The term laundromat refers to a facility in which customers can wash and dry their laundry. The laundromat essentially runs on a rental basis, as customers pay a fee to utilize the washing machines and dryers offered by the facility. Such facilities are generally owned by individuals, or operate on a franchise basis.

Laundromat regulations will likely vary based on locality. Some cities and states regulate their laundromats in order to ensure that such businesses are being kept clean, and are well-lit and ventilated. This is in an effort to reduce potential injury and liability while on the laundromat premises. Some cities and states have an additional requirement of a present operator. Once again, this is required in an effort to reduce injury and liability. Whether or not a specific laundromat is in compliance with local rules and regulations will be an important factor should any legal issues arise.

Laundromat rules are often established to create a sense of order and maintain the peace in public facilities. Facility owners can reduce some of their liability with reasonable and appropriate rules. Some examples of laundromat rules that owners are likely to post and enforce include:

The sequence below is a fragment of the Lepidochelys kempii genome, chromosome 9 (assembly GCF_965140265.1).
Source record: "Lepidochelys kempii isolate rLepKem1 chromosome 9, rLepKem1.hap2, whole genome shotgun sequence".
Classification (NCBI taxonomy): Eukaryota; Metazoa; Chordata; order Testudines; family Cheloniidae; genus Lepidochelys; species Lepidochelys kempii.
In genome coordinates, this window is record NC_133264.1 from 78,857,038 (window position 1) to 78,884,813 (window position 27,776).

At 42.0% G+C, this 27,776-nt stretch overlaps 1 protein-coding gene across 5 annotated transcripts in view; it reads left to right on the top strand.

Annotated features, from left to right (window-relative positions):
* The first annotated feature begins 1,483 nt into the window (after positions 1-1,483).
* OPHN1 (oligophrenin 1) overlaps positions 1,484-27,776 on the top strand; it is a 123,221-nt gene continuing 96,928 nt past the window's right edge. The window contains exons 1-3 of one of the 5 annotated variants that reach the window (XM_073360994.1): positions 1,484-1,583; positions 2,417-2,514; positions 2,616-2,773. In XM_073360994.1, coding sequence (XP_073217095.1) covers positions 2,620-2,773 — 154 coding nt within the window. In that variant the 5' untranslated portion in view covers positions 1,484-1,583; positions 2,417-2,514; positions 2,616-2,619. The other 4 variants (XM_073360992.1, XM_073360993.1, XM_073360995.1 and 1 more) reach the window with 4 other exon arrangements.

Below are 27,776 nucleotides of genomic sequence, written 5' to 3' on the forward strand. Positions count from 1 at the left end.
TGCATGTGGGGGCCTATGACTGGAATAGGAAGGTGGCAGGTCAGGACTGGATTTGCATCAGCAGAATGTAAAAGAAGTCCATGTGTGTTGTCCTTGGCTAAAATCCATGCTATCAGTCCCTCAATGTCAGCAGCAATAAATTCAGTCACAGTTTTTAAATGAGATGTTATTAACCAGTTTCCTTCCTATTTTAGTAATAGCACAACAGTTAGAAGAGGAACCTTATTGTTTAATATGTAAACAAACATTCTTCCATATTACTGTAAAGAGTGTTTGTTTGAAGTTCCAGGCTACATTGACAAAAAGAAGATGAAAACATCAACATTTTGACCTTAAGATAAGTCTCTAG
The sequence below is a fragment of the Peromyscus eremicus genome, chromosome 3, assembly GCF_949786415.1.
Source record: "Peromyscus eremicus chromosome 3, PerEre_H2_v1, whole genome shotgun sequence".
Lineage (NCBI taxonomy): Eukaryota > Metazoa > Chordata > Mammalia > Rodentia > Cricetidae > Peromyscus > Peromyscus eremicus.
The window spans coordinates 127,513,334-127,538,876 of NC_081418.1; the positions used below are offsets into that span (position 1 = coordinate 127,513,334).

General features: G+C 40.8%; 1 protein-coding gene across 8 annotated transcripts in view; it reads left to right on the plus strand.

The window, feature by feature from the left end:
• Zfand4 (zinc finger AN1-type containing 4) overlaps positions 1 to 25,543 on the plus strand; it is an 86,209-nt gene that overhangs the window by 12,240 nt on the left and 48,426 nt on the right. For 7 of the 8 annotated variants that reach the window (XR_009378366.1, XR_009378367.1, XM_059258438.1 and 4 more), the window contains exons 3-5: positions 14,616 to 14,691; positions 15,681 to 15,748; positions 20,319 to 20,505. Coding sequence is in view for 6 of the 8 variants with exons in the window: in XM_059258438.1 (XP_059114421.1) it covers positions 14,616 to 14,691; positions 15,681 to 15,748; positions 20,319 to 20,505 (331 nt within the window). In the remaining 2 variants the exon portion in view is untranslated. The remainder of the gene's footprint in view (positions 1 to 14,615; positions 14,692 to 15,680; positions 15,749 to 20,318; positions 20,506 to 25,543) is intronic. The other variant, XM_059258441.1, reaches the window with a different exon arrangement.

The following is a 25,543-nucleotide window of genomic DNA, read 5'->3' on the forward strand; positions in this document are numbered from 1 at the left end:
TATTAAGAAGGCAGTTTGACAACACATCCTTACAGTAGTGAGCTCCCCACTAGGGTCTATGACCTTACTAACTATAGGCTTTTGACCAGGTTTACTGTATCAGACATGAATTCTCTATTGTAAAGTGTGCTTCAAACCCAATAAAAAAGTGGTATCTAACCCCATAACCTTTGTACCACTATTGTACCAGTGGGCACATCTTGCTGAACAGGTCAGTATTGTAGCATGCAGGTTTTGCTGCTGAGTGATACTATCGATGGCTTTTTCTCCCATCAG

• Do not leave your items unattended, such as in the washing machine or dryer;
  • Be discretionary when reserving multiple machines;
  • Do not overload machines, as this can lead to maintenance issues;
  • Be judicious with laundry soap use, as again, overuse can lead to maintenance issues;
  • Double-check machines before leaving the premises, so no laundry is left behind to be dealt with by other customers or management;
  • Clean out the dryer lint trap to reduce maintenance issues and improve dryer performance;
  • Clean up after yourself to maintain the appearance and cleanliness of the facilities; and
  • Return carts after use to avoid creating unnecessary hazards, especially for other customers with limited mobility.

These examples are just that; examples, that may vary greatly by location as well as individual facility. The shared goal is to inform patrons of their rights and risks, while minimizing laundromat owner liability as well as the risk of injury.

What Are Common Laundromat Problems and Injuries?

Some of the most common laundromat problems and injuries include:

  • Slip and fall accidents resulting from wet floors, or other dangerous conditions on the laundromat premises;
  • Electrical shock or electrocution from loose washing machine or dryer wires;
  • Hands and/or finger injuries or loss from getting stuck in defective equipment;
  • Fires resulting from multiple machines being plugged into one outlet, overheating dryers, trapped lint, flammable cleaning chemicals, etc;